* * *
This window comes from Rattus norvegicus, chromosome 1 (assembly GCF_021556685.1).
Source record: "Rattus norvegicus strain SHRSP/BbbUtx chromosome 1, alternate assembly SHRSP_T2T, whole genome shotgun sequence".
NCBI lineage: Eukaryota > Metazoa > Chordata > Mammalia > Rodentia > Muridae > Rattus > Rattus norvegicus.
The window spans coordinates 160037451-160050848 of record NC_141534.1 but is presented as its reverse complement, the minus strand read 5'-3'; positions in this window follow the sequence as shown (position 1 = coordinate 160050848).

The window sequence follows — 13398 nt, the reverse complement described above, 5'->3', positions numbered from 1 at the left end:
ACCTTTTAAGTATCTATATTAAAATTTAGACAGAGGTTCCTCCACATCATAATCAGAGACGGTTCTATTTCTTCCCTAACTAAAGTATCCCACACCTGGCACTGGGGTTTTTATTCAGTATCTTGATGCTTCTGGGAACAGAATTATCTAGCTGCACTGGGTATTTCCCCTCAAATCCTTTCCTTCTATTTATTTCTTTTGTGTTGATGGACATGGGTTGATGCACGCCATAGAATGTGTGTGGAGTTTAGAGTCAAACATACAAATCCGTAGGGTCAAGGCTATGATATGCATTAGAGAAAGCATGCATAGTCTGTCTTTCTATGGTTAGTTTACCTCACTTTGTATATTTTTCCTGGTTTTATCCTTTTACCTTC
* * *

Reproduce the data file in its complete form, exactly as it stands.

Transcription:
This window comes from Rattus norvegicus, chromosome 1 (assembly GCF_021556685.1).
Source record: "Rattus norvegicus strain SHRSP/BbbUtx chromosome 1, alternate assembly SHRSP_T2T, whole genome shotgun sequence".
NCBI lineage: Eukaryota > Metazoa > Chordata > Mammalia > Rodentia > Muridae > Rattus > Rattus norvegicus.
The window spans coordinates 160037451-160050848 of record NC_141534.1 but is presented as its reverse complement, the minus strand read 5'-3'; positions in this window follow the sequence as shown (position 1 = coordinate 160050848).

The window sequence follows — 13398 nt, the reverse complement described above, 5'->3', positions numbered from 1 at the left end:
ACCTTTTAAGTATCTATATTAAAATTTAGACAGAGGTTCCTCCACATCATAATCAGAGACGGTTCTATTTCTTCCCTAACTAAAGTATCCCACACCTGGCACTGGGGTTTTTATTCAGTATCTTGATGCTTCTGGGAACAGAATTATCTAGCTGCACTGGGTATTTCCCCTCAAATCCTTTCCTTCTATTTATTTCTTTTGTGTTGATGGACATGGGTTGATGCACGCCATAGAATGTGTGTGGAGTTTAGAGTCAAACATACAAATCCGTAGGGTCAAGGCTATGATATGCATTAGAGAAAGCATGCATAGTCTGTCTTTCTATGGTTAGTTTACCTCACTTTGTATATTTTTCCTGGTTTTATCCTTTTACCTTC